It’s hard to look at Mariska Hargitay without seeing Detective Olivia Benson, the character she has played on Law & Order: Special Victims Unit since the series premiered in 1999. It’s hard, in fact, to think of a television franchise that has affected the American psyche as deeply, and maintained such a hold for so long, as the Law & Order dynasty, which first aired in 1990. In Gone Girl, Nick Dunne (the flawlessly mediocre Ben Affleck) mimics the show’s iconic gung-gung sound effect when the police question him about his wife’s disappearance, and his life begins to seem, to him, like a scripted drama—even before he realizes that his wife has damningly implicated him in her apparent murder. And, as it turns out, the investigation she has set up makes intuitive sense to both observers and detectives because they know it so well from TV.

The Law & Order franchise has shaped Americans’ understanding of the law to such an extent that the actual legal system can sometimes seem discomfitingly unreal, because it is so little like the version we know from television: the one where prosecutors are incorruptible crusaders for justice, defense attorneys are conscienceless sophists, and trials take place in gleaming edifices of dark wood and marble—and where, perhaps most crucially, the viewer’s own belief in the defendant’s guilt can allow them to cheer for all sorts of systemic injustices and dirty tricks, because that’s how you have to play the game, sometimes, if you just know you have the right guy. Meanwhile, in the legal system that actually exists, trials rarely make sense of the crimes they address, and human beings, as it turns out, can fail to remember things that seem impossible to forget, and can sincerely believe that they have seen and experienced things that never happened.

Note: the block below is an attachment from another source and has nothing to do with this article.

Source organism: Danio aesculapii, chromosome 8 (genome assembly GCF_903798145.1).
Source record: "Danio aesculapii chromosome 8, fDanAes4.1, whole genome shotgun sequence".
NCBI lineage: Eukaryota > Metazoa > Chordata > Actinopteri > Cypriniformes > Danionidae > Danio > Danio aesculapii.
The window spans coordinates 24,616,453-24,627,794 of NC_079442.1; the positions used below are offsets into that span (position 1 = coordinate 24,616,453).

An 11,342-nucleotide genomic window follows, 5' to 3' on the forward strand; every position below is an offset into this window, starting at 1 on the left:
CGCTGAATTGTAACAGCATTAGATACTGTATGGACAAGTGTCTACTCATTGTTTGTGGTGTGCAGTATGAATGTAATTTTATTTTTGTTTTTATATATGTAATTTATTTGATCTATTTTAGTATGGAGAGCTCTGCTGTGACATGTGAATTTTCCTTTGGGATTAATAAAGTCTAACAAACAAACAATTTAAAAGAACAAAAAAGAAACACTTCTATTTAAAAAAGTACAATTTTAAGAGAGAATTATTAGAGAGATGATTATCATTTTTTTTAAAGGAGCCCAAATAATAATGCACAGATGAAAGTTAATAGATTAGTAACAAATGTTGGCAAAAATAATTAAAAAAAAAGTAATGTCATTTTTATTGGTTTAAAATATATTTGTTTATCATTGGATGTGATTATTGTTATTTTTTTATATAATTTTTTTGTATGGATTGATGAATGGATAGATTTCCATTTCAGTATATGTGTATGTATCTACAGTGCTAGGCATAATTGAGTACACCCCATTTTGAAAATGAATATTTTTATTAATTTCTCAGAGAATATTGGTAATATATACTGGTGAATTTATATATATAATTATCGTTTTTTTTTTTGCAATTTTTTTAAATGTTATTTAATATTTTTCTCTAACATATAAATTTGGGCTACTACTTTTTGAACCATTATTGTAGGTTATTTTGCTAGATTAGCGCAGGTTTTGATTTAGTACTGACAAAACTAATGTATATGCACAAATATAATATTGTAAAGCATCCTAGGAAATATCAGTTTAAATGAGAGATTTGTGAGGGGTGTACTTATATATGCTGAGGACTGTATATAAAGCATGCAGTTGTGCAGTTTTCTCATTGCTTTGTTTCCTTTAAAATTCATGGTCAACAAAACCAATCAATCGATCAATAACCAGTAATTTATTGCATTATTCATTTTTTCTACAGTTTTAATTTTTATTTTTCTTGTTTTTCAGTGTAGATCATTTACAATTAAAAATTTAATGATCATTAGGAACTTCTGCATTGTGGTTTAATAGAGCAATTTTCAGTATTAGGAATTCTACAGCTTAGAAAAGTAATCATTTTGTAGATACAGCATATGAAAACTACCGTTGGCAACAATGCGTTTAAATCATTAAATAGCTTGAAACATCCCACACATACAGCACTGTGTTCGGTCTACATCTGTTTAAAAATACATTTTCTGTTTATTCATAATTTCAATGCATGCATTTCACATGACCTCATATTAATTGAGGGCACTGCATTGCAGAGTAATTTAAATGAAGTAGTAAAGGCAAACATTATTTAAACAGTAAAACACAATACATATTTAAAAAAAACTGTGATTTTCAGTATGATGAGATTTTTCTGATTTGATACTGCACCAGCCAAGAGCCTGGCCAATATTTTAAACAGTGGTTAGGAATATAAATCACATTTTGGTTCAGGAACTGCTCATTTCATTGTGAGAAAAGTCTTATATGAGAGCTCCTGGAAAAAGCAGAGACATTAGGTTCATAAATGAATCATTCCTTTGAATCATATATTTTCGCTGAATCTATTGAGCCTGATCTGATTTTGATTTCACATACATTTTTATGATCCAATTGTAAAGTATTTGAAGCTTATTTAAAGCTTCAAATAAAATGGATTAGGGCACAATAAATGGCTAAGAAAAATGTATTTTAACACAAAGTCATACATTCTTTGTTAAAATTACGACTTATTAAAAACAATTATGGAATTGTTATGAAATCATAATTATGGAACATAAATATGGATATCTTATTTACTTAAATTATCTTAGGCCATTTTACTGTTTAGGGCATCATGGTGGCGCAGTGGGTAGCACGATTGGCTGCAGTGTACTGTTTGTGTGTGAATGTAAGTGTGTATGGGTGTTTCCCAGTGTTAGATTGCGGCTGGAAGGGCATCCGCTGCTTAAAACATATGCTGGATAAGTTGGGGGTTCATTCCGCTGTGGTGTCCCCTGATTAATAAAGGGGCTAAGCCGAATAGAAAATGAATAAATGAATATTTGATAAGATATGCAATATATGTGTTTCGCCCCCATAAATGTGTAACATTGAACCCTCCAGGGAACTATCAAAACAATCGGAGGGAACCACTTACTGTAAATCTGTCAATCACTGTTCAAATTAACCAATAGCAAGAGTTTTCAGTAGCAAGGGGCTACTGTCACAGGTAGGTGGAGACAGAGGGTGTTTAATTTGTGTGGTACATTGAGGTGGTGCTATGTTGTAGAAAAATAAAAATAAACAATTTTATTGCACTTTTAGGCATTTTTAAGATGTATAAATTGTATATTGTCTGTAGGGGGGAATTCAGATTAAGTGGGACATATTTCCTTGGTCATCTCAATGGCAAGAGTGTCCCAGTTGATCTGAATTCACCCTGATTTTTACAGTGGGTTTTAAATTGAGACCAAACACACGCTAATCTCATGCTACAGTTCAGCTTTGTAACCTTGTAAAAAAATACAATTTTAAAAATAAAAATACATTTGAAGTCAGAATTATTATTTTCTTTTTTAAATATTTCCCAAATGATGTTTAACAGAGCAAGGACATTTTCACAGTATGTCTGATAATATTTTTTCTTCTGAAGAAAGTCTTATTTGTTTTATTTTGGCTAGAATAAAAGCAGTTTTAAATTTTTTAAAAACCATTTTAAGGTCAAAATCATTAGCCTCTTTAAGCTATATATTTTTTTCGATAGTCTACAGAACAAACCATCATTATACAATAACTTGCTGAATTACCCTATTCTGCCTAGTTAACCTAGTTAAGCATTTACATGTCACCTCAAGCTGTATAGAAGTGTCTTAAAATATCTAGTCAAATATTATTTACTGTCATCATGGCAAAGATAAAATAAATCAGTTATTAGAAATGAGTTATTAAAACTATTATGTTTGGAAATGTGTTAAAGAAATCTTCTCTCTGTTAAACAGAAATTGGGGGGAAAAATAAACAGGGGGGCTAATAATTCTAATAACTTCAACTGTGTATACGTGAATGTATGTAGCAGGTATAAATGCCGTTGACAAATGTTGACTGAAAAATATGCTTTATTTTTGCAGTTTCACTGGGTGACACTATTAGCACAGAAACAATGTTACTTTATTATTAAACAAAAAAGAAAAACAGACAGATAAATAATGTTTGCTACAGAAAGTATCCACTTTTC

Enter Detective Olivia Benson—or enter Mariska Hargitay. Or maybe, more accurately, enter some combination of the two. In HBO’s I Am Evidence, a documentary directed by Geeta Gandbhir and Trish Adlesic, and produced by Adlesic and Hargitay, Mariska Hargitay helps lead the viewer into a confrontation with one small aspect of the justice system: the staggering number of untested rape kits currently languishing in evidence lockers across the United States. As of the documentary’s completion, the total is at least 400,000. What this number really means—and what I Am Evidence strives to make real for the viewer—is that 400,000 Americans, 400,000 human beings, have been the victims of sexual assaults that have not only never been prosecuted, but have never been investigated at all.

How did this happen? Later in I Am Evidence, Michigan State University psychology professor Rebecca Campbell reports that “On average, 86 percent of sexual assaults that are reported to the police are never referred to the prosecutor’s office.” She proposes that police officers often doubt the credibility of victims because they have a perception that “the victim didn’t behave right.” When police are not educated about the effects of trauma, Campbell says, “they bring to the interaction a certain expectation that victims should behave a certain way,” paraphrasing: “‘If you’re really traumatized, you should be crying, you should be upset, you should be demonstrative. You should be grateful for my help… And if this isn’t a real victim, then we’re not investigating it—and we’re certainly not testing the rape kit.’”